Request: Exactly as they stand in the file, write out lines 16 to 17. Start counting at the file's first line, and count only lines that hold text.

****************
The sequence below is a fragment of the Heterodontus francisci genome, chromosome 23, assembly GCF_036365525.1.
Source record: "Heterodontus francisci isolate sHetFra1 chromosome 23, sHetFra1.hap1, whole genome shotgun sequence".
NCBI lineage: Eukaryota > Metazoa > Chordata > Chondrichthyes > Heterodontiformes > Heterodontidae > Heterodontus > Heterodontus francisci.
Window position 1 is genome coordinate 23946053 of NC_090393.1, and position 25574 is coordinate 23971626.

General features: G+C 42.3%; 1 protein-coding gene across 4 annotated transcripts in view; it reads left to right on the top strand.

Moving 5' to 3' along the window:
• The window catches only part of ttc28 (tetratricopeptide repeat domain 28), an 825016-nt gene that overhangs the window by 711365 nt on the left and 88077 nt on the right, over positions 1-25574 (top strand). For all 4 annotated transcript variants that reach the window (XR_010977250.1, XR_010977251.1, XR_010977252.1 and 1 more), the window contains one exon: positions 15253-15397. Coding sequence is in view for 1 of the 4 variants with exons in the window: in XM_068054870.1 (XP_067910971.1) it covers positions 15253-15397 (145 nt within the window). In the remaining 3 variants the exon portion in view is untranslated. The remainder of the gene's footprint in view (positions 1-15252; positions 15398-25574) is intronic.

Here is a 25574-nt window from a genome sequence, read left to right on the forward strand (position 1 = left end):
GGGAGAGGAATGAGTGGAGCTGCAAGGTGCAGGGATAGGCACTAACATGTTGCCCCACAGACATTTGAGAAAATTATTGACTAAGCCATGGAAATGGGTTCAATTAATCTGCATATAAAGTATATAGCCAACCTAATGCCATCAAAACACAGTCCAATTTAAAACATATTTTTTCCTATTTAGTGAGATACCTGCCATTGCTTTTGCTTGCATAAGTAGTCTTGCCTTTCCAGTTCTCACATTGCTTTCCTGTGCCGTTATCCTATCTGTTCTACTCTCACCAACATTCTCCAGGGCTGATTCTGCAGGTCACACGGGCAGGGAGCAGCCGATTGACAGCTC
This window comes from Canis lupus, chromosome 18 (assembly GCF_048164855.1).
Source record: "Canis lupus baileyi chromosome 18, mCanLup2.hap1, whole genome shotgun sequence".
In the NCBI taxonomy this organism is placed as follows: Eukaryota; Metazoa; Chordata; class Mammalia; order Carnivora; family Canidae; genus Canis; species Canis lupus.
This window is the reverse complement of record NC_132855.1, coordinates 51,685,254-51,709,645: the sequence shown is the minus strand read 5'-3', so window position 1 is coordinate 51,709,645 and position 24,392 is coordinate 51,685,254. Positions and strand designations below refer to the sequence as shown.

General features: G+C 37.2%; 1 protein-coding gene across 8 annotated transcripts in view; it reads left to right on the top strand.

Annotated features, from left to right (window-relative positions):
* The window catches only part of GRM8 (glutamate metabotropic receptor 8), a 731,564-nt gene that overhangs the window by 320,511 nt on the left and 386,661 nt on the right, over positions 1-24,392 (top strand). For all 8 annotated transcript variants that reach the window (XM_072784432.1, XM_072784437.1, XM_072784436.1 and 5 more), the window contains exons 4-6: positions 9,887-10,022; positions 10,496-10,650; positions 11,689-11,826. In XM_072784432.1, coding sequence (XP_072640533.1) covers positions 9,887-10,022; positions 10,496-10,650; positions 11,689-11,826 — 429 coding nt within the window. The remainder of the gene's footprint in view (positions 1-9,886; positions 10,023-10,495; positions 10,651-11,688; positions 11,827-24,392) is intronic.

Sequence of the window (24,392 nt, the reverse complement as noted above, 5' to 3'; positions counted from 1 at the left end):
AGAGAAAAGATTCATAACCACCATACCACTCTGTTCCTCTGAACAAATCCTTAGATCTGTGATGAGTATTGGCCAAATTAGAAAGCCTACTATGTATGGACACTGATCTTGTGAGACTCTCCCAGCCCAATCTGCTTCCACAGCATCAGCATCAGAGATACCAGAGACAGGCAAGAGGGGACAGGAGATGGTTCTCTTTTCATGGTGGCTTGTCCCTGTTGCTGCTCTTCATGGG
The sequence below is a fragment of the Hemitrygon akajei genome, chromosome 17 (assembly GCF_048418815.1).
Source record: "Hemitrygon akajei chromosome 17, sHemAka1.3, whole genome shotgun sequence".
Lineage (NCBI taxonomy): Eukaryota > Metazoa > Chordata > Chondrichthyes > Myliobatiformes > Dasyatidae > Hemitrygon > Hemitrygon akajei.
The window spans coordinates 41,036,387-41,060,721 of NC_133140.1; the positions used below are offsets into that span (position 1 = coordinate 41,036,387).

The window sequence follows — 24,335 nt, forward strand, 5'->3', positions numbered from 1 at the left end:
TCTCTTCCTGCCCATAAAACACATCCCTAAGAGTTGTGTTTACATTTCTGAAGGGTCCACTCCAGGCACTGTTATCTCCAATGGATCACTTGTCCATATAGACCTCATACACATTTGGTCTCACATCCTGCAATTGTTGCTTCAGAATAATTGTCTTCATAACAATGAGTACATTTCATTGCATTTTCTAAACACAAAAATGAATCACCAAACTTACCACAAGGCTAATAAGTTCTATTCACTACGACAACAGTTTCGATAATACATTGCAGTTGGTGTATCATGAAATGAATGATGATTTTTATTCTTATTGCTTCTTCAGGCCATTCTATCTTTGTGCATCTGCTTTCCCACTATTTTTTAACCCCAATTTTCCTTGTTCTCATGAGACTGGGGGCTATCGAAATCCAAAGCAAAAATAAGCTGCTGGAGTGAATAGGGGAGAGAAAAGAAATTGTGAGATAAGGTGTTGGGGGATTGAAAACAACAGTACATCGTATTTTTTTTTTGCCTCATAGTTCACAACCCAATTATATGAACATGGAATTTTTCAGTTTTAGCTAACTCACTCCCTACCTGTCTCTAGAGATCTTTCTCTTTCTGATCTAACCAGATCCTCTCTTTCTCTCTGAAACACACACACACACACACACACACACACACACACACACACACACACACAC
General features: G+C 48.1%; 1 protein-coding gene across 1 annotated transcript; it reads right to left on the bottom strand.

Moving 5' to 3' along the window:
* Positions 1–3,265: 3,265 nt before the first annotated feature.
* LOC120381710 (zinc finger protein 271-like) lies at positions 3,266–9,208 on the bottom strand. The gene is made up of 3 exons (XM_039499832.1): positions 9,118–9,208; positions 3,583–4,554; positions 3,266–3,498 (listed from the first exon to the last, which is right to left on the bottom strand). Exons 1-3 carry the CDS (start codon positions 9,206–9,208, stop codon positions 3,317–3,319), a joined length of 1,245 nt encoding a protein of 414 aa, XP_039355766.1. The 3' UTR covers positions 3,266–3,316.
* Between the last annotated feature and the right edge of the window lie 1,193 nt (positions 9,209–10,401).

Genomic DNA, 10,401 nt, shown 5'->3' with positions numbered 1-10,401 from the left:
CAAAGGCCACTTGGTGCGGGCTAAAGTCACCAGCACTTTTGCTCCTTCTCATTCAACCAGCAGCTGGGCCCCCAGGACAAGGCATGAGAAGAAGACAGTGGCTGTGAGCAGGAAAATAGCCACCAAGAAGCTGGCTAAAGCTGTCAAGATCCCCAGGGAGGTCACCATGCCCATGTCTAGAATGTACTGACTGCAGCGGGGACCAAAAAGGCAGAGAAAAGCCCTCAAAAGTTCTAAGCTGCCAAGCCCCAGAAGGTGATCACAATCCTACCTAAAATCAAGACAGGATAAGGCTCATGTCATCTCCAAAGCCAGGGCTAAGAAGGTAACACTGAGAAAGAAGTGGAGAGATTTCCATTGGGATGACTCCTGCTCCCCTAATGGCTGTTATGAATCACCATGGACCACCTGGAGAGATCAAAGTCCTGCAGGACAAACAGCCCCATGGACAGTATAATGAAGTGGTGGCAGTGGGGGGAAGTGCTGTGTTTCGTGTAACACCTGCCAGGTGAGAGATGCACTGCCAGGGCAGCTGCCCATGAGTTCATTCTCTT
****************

* The window catches only part of GRM8 (glutamate metabotropic receptor 8), a 731,564-nt gene that overhangs the window by 320,511 nt on the left and 386,661 nt on the right, over positions 1-24,392 (top strand). For all 8 annotated transcript variants that reach the window (XM_072784432.1, XM_072784437.1, XM_072784436.1 and 5 more), the window contains exons 4-6: positions 9,887-10,022; positions 10,496-10,650; positions 11,689-11,826. In XM_072784432.1, coding sequence (XP_072640533.1) covers positions 9,887-10,022; positions 10,496-10,650; positions 11,689-11,826 — 429 coding nt within the window. The remainder of the gene's footprint in view (positions 1-9,886; positions 10,023-10,495; positions 10,651-11,688; positions 11,827-24,392) is intronic.

Sequence of the window (24,392 nt, the reverse complement as noted above, 5' to 3'; positions counted from 1 at the left end):